Your Design Pundit gets a lot of email which, of course, is to be expected; my email address has been in the paper along with an invitation to email with problems or questions for more than three years. Every single email is answered, too.
The No. 1 question — aside from “Hey DP! How do you do what you do?” — the first thing readers want to know is where to buy plants. And this is a tough one. Most of the time, when I need plants myself, I go to the wholesale growers, who sell me plants mostly because I am a landscape architect, and I have an tax number.
But I also frequent Lowe’s and Home Depot, looking for unusual plants. I go to Driftwood Gardens on the North Trail. It’s a reliable store for really unusual plants. American Farms is one of my favorites; they are just north of Temple Oranges on Airport-Pulling Road. This is an outlet store; American Farms is a large producer of hundreds of plants, including annuals. The Airport-Pulling Road location shares space with another grower, who provides landscape materials. Prices for both are quite reasonable.
However, it is often the case that you need to buy from more than one grower to obtain all of the material on your plant list. Why? Because the landscape industry in Florida is populated by dozens and dozens of small- to medium-sized producers, and they tend to specialize.
Even the larger ones, such as Pelican Nursery on Collier Boulevard, cannot grow everything. These small businesses can be difficult to locate for the do-it-yourself homeowner needing materials once or twice a year. And many are wholesale-only.
With this in mind, my website will include a new section that readers can use to find growers. If you are a local producer of landscape materials, and want to be included, please email me. This trial project won’t list what’s available or prices. The size of your farm does not matter. The goal here is to help the self-planting readers find materials at near-wholesale prices in small quantities. If this is you, please let me know. I do think this can be the start of something quite nice.
If you are a contractor, or if you are someone who can “get it for you,” this isn’t your list; it’s for the do-it-yourselfer. For now, a little experience will guide future expansion.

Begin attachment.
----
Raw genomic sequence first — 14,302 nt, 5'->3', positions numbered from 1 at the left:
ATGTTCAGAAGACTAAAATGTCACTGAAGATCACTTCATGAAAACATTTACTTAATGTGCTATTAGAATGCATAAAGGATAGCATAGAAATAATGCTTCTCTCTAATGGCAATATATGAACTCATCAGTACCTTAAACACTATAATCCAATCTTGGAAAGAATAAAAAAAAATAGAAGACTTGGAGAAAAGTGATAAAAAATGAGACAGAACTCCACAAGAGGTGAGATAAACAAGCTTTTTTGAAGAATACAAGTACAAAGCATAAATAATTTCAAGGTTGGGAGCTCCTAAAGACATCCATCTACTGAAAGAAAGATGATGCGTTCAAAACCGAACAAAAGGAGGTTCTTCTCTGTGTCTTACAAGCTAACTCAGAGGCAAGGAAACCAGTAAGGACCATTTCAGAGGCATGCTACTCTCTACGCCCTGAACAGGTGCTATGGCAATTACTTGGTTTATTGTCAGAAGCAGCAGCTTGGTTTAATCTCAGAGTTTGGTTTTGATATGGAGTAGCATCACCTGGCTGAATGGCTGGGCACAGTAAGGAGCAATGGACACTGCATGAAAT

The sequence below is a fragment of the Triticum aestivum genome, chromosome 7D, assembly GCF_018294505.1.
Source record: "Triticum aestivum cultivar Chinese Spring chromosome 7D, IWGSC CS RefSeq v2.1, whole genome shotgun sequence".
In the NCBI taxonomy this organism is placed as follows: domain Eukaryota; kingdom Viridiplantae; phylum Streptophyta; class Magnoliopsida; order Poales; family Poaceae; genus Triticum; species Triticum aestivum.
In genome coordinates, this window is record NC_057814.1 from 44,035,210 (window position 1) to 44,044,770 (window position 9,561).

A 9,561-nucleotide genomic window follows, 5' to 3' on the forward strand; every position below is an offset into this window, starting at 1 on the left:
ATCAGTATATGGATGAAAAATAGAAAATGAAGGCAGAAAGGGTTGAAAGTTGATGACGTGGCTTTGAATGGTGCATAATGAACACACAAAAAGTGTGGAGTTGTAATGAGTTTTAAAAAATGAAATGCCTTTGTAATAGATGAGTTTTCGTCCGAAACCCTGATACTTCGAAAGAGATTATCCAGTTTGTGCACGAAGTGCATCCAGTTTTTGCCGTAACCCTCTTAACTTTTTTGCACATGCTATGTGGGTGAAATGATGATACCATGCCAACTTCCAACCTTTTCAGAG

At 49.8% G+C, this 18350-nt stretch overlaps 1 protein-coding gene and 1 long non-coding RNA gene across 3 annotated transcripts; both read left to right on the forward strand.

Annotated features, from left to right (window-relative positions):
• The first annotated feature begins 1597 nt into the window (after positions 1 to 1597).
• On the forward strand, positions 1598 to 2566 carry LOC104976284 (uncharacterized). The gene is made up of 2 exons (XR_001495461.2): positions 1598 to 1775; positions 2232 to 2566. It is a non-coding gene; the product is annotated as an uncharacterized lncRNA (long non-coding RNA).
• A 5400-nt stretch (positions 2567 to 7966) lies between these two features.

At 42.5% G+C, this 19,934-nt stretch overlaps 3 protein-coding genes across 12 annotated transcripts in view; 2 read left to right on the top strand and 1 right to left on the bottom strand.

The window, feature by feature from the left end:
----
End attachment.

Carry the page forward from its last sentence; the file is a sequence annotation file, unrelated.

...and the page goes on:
Made in the shade
Regular readers will remember last year’s struggle here at Peace and Plenty to extend the vegetable growing season. Tomatoes, for example, are a 90-day plant; bringing fruit to the table Dec. 15 means sowing seed Sept. 15. Big problem! The sun is still very strong in September, overnight temperatures are high and day lengths are long. My experiments last year were not very successful.
But I still want to stretch the season. I bought some arugula and placed the two plants in pots, so I could move them around; this appears to be working.
But your DP is a lazy DP, so while basking in the warm waters at Vanderbilt Beach we hit on the idea of using shade cloth to reduce the sun. Serendipitously, my friend Al O’Donnell sent me an ad for some factory overruns, which I bought. The garden is now about half shaded, and already I see huge water demand reductions; see my blog for a video of how we used the shade cloth.
Will the vegetables grow robustly in 35 percent shade? That’s the experiment, and in fact we are planting some other veggies as a test. Is gardening fun or what?
Don’t forget you can email me with your garden questions (email@example.com) or suggest subjects you might like to see me cover in a future column.
A little housekeeping
Many readers know that your Design Pundit teaches classes as part of the AdultEd program at Barron Collier High School. It is not too late to join either one of these six-week classes; you’ll still have five weeks. The classes are:
Intermediate Mac: We review in detail the Finder, Safari and Email; and we learn a few other apps based on student preferences. This is a small class, so take advantage of it. Classes are 3:30 p.m. Thursdays.
Landscape Design: The first three weeks are a crash course in design terminology. You will learn how to describe and assess a design without forming an opinion on whether you “like” it or not; we look at many local examples. The last three sessions focus on review and on your projects. Classes are Wednesdays at 6:30 p.m.
Do you have design problems you would like to discuss? Michael Spencer will respond by email
(firstname.lastname@example.org). To receive his weekly e-newsletter, send him an email: email@example.com.